At the end of the 19th century and for much of the 20th century, the town's prosperity led to a number of building projects. There are several stately houses in the town and surrounding countryside as the various members of the Goodbody family set up their households.[citation needed] Thanks to Catholic Emancipation in 1829 a more prominent Catholic church was built on the outskirts of the town in Charlestown, but this proved too small and in the 1880s the parish, now St Brigid's Parish, built a neo-gothic church in the centre of the town on one side of the main square: a relic of St Brigid is preserved in the church. To cater for the needs of the townspeople, two religious orders founded communities and schools: the Franciscan Brothers arrived in 1821 and the Sisters of Mercy some years later. Other religious buildings in the town consist of St Brigid's parish church for the Church of Ireland community (Anglican Communion) looking down over the fair green and the Friends' Meeting Hall (Quaker) which is no longer in use. As the town prospered so did social life, and a number of cultural and sporting associations were founded in the town.[citation needed]

Main Street Clara c. 1915

Death of Father Niall Molloy[edit]

Father Niall Molloy (14 April 1933 - 8 July 1985) was a Catholic priest who was killed in mysterious circumstances in Kilcoursey House in Clara, County Offaly, the home of Richard and Therese Flynn. When the Garda Síochána arrived, they found that there were signs of violence in the Flynn's bedroom and that there was a large bloodstain on the carpet. The priest died the day after the wedding of the Flynns' daughter Maureen. Flynn was charged with manslaughter and with actual bodily harm, but the judge at his trial, a family friend, directed the jury to give a 'not guilty' verdict. In 2011, a medical examination of brain tissue kept after the original post-mortem revealed that there was a high probability that the priest was alive up to six hours after the initial attack and therefore may have lived if medical help had been summoned. Molloy was parish priest of Castlecoote, County Roscommon at the time of his death.

Transport[edit]

Clara railway station opened on 3 October 1859, and located beside Railway View Housing Estate.[8] It is on the main Dublin to Ballina / Westport / Galway railway line. Clara was once a railway junction, with a branch to Streamstown on the now disused AthloneMullingar link. There was also a railway junction west of Clara serving the Banagher branch line. Clara is also served by the M6 Dublin/Galway motorway with junction 6 less than 5 minutes drive from the town centre. In 2008 there was a proposal for a small regional airport in the area, which later fell through[9]

Sport[edit]

Clara's local GAA club is involved in Gaelic football and hurling from under 8 to senior level. Clara also has a soccer club.[citation needed] The town has two swimming pools, a pitch and putt club, and a power lifting club.[citation needed] A golf driving range is located in the town also with the Esker Hills golf club located just outside the town. There is a local equestrian centre and sports centre also.[citation needed]

Special Area of Conservation[edit]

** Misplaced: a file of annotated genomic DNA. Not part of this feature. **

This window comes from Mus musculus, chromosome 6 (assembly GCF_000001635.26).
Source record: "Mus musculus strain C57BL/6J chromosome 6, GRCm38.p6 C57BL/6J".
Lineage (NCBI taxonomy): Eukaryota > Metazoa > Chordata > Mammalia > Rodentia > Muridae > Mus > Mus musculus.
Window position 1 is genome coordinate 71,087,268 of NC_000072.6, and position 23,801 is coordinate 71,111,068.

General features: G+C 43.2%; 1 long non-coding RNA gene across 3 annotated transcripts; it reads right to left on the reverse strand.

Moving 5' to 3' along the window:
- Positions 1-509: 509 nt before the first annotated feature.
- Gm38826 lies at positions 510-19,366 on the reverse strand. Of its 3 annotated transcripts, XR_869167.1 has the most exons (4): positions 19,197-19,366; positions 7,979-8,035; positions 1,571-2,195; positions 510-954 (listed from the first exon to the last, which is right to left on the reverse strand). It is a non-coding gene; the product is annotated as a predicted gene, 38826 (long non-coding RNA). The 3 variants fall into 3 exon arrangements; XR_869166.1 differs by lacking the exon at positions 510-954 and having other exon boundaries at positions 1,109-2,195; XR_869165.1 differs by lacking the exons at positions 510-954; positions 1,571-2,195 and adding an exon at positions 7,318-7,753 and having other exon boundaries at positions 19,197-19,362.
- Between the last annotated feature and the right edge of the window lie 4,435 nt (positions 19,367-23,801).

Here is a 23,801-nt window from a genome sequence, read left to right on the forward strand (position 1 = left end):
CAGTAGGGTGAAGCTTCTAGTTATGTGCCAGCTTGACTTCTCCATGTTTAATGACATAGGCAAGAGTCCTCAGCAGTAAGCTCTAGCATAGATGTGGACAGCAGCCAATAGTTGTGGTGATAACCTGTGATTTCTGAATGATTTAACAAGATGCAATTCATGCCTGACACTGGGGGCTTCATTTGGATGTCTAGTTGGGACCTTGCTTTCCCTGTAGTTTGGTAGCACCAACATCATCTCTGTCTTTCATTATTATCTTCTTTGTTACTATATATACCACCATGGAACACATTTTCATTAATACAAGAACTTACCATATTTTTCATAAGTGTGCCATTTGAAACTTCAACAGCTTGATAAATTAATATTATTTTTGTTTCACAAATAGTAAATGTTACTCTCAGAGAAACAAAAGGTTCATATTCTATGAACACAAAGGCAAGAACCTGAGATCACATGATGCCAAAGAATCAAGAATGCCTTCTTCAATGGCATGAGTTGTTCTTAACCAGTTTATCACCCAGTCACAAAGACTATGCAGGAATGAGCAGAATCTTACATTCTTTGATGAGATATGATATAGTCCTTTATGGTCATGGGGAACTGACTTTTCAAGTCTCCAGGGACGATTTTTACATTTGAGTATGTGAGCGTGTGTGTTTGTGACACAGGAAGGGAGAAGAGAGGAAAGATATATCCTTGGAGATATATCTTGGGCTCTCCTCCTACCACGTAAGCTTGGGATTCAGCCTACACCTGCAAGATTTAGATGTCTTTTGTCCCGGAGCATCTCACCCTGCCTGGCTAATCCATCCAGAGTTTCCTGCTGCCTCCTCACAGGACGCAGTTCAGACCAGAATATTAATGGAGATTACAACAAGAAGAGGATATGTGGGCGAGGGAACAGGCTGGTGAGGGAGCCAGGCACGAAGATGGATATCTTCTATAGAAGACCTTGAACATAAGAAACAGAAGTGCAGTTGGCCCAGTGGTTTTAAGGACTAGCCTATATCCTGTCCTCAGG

Two kilometres from the town centre lies Clara Bog, a raised bog which contains rare flora. It was considered for nomination as a UNESCO World Heritage Site.[10]

The Clara Bog visitor centre is located beside the town's library. A bog boardwalk (Accessible from Ballinough, off Tullamore road) is very popular with local walkers, but is virtually unknown to visitors. The board walk allows walkers to safely cross the surface of the bog. A much shorter, but more accessible bog boardwalk is also located 2 km from Clara on the main Rahan road.

Notable people[edit]

References[edit]

  1. ^ a b c "Sapmap Area - Settlements - Clara". Census 2016. Central Statistics Office. April 2016. Retrieved 27 February 2020.
  2. ^ Census for post 1821 figures.
  3. ^ "histpop.org". Archived from the original on 7 May 2016.
  4. ^ "nisranew.nisra.gov.uk". Archived from the original on 17 February 2012. Retrieved 24 March 2013.
  5. ^ Lee, JJ (1981). "On the accuracy of the Pre-famine Irish censuses". In Goldstrom, J. M.; Clarkson, L. A. (eds.). Irish Population, Economy, and Society: Essays in Honour of the Late K. H. Connell. Oxford, England: Clarendon Press.
  6. ^ Mokyr, Joel; O Grada, Cormac (November 1984). "New Developments in Irish Population History, 1700–1850". The Economic History Review. 37 (4): 473–488. doi:10.1111/j.1468-0289.1984.tb00344.x. hdl:10197/1406. Archived from the original on 4 December 2012.
  7. ^ "Clóirtheach/Clara". Placenames Database of Ireland (logainm.ie). Retrieved 16 October 2021.
  8. ^ "Clara station" (PDF). Railscot – Irish Railways. Retrieved 7 September 2007.
  9. ^ "Ambitious plan to build new airport in midlands". Independent.ie. Retrieved 23 November 2016.
  10. ^ Gordon Deegan (8 June 2010). "Killarney park and Clara Bog fail to make Unesco shortlist". The Irish Times. Archived from the original on 24 October 2012. Retrieved 1 July 2011.
  11. ^ "Address Delivered on the Occasion of the Conferring of the Degree of Laws Honoris Causa on Brian Cowen" (PDF). nui.ie. National University of Ireland. 26 July 2017. Retrieved 27 February 2020.
  12. ^ "'It's a dream come true', Clara welcomes Shane Lowry home". The Irish Times. 23 July 2019. Retrieved 27 February 2020.
  13. ^ See Michael I.A. Goodbody, The Goodbody Family of Ireland
  14. ^ "Heritage Week is 'dead interesting'". Offaly Independent. 29 August 2019. Retrieved 27 February 2020.
  15. ^ "Big blow for Sinn Féin while Greens claim first seat: Retired garda, and founder of the Irish Democratic Party, wins seat". The Irish Times. 25 May 2019. Retrieved 25 May 2019.

External links[edit]